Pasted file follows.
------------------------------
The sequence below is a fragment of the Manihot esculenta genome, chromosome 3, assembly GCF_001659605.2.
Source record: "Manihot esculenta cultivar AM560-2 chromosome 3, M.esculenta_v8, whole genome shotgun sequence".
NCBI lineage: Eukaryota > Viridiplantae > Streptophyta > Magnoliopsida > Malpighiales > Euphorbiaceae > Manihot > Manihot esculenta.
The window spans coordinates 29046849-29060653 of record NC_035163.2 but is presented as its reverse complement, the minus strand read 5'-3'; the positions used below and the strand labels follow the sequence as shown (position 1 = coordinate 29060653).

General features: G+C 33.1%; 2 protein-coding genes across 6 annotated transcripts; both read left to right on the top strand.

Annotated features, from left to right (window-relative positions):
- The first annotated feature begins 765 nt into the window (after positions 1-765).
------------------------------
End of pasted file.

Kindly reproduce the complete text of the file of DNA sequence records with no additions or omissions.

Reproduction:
The sequence below is a fragment of the Manihot esculenta genome, chromosome 3, assembly GCF_001659605.2.
Source record: "Manihot esculenta cultivar AM560-2 chromosome 3, M.esculenta_v8, whole genome shotgun sequence".
NCBI lineage: Eukaryota > Viridiplantae > Streptophyta > Magnoliopsida > Malpighiales > Euphorbiaceae > Manihot > Manihot esculenta.
The window spans coordinates 29046849-29060653 of record NC_035163.2 but is presented as its reverse complement, the minus strand read 5'-3'; the positions used below and the strand labels follow the sequence as shown (position 1 = coordinate 29060653).

General features: G+C 33.1%; 2 protein-coding genes across 6 annotated transcripts; both read left to right on the top strand.

Annotated features, from left to right (window-relative positions):
- The first annotated feature begins 765 nt into the window (after positions 1-765).